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"Theory of Justice" by John Rawl
Pages 18 (4518 words)
Sandel’s thoughts on Liberalism and the Limits of Justice are the most comprehensive and extensive critique of John Rawls’s Theory of Justice. Sandel has a good understanding of Rawls’s views and therefore his analysis of the theory of justice is thorough with the challenges it poses on political philosophy…
Michaels challenge is not perfect and it also has errors, his critique of Rawls is not as wrong as he assumes. He claims that Rawls theory is weak for presupposing an already existing community whose values and concerns are inherent in individuals reasoning therefore Rawls cannot claim that his principles of justice are a result of serious thought by independent individuals who have no specific social responsibilities or values. But Rawls completely acknowledged this by pointing out that his mission is not to provide a universal standard of justice but to determine which moral principles would be perfect for his society and its affairs.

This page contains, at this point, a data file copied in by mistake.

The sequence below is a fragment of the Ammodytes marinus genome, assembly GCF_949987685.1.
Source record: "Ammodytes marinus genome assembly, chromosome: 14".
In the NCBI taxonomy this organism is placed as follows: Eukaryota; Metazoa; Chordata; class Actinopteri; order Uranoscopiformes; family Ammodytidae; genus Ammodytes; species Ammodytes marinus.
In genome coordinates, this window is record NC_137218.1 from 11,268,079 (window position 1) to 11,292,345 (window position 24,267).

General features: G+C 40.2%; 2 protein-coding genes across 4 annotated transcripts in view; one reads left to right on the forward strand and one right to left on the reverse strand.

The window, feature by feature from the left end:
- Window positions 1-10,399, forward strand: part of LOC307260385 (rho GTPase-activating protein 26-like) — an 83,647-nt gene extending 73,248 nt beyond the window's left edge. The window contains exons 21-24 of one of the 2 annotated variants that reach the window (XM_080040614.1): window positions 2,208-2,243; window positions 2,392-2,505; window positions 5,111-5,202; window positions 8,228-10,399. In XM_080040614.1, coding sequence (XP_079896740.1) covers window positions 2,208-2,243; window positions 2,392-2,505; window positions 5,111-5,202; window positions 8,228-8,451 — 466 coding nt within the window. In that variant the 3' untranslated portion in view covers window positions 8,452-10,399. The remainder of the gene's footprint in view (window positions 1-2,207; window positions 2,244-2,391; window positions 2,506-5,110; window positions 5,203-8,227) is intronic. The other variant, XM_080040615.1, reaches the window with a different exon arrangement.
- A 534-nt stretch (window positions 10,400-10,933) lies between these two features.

Keywords: Principles of Justice, principles, justice, liberalism, communitarian, utilitarianism, Original Position, moral, society, individual, rights, duties, responsibilities, mutual, social, balance. John Rawls has an exposition of Justice as Fairness. He believes that justice should be the primary virtue of social institutions and any false theory must be rejected or revised however classic or economical it might be. The same applies to unjust laws and institutions which Rawls believes should be reformed or abolished however adept or well-organized they might be. A good society should therefore be based on principles of justice. ...
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